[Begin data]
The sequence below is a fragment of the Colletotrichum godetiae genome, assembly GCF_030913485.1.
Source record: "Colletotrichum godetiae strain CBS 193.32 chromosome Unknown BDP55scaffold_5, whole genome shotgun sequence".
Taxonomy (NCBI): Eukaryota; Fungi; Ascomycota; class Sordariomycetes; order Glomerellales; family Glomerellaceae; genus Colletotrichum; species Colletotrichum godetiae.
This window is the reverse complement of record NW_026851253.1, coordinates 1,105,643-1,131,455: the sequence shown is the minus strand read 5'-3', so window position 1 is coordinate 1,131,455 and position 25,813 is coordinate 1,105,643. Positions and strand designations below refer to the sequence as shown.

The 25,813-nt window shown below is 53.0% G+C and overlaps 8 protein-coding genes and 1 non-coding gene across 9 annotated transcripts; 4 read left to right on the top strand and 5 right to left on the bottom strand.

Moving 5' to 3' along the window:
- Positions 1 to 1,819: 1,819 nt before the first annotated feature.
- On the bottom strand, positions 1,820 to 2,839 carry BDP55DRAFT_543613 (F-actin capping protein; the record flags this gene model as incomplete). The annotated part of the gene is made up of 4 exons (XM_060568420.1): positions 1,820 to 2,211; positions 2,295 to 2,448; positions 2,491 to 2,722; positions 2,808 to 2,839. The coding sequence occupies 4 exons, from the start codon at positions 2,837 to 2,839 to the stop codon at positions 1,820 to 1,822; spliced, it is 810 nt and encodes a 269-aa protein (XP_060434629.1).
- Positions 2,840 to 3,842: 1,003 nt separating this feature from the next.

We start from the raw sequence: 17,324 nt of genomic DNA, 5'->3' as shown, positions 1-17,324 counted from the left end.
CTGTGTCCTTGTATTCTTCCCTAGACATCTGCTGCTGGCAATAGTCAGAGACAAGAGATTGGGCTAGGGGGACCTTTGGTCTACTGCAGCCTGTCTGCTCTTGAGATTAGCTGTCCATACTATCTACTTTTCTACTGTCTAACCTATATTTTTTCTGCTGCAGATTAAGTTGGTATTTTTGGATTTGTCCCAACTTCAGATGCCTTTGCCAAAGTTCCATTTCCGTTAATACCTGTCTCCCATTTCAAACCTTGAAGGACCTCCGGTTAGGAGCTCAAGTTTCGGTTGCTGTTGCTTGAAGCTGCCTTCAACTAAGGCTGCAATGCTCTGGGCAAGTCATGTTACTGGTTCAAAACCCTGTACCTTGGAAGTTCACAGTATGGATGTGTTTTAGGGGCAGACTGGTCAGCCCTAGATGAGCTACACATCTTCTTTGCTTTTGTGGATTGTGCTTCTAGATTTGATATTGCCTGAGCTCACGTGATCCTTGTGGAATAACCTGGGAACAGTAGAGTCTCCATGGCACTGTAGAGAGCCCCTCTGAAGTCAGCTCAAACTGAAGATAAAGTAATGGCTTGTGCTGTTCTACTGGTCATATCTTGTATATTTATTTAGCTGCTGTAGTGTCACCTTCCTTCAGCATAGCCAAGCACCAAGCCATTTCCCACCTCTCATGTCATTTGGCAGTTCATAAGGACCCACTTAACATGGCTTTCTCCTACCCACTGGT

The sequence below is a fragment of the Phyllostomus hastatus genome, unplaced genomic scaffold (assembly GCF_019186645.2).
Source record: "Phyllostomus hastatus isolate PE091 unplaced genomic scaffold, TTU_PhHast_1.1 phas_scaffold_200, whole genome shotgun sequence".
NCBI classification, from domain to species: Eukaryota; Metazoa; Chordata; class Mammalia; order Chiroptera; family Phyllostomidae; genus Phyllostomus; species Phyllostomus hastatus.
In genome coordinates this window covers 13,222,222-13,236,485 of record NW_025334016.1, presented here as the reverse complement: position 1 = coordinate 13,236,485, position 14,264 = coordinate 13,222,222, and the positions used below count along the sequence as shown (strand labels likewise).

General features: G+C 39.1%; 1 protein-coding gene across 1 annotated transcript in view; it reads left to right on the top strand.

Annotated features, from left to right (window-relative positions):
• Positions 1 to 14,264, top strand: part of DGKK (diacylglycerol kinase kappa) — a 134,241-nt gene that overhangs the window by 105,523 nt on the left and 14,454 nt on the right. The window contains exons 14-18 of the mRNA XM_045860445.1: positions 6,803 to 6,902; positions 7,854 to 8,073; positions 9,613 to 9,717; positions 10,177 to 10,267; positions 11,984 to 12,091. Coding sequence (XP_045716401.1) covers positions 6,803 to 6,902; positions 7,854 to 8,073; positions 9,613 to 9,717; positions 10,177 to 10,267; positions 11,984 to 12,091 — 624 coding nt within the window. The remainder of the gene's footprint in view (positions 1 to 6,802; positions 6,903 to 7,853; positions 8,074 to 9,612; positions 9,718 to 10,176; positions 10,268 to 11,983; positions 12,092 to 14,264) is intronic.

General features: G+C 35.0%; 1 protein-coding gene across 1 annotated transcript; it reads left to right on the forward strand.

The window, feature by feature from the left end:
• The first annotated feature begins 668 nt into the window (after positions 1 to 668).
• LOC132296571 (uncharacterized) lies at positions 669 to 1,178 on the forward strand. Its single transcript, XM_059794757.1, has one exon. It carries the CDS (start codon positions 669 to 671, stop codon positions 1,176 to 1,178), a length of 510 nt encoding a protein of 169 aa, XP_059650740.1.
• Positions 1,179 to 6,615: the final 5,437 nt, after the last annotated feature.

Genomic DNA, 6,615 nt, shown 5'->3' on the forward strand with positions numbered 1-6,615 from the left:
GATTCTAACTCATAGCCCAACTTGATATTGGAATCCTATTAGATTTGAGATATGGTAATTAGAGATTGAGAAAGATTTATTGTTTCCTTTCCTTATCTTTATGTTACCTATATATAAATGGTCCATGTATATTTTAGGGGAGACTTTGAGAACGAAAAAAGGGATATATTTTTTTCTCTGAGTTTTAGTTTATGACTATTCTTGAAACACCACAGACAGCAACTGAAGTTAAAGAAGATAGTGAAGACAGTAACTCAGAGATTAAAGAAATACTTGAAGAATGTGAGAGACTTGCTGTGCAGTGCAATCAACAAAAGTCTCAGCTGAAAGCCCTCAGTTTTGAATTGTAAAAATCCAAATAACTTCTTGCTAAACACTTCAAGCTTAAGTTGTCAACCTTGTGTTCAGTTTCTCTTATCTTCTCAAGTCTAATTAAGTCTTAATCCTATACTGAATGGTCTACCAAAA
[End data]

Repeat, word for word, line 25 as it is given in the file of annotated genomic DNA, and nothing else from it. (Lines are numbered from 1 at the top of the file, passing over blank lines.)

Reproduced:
GATTCTAACTCATAGCCCAACTTGATATTGGAATCCTATTAGATTTGAGATATGGTAATTAGAGATTGAGAAAGATTTATTGTTTCCTTTCCTTATCTTTATGTTACCTATATATAAATGGTCCATGTATATTTTAGGGGAGACTTTGAGAACGAAAAAAGGGATATATTTTTTTCTCTGAGTTTTAGTTTATGACTATTCTTGAAACACCACAGACAGCAACTGAAGTTAAAGAAGATAGTGAAGACAGTAACTCAGAGATTAAAGAAATACTTGAAGAATGTGAGAGACTTGCTGTGCAGTGCAATCAACAAAAGTCTCAGCTGAAAGCCCTCAGTTTTGAATTGTAAAAATCCAAATAACTTCTTGCTAAACACTTCAAGCTTAAGTTGTCAACCTTGTGTTCAGTTTCTCTTATCTTCTCAAGTCTAATTAAGTCTTAATCCTATACTGAATGGTCTACCAAAA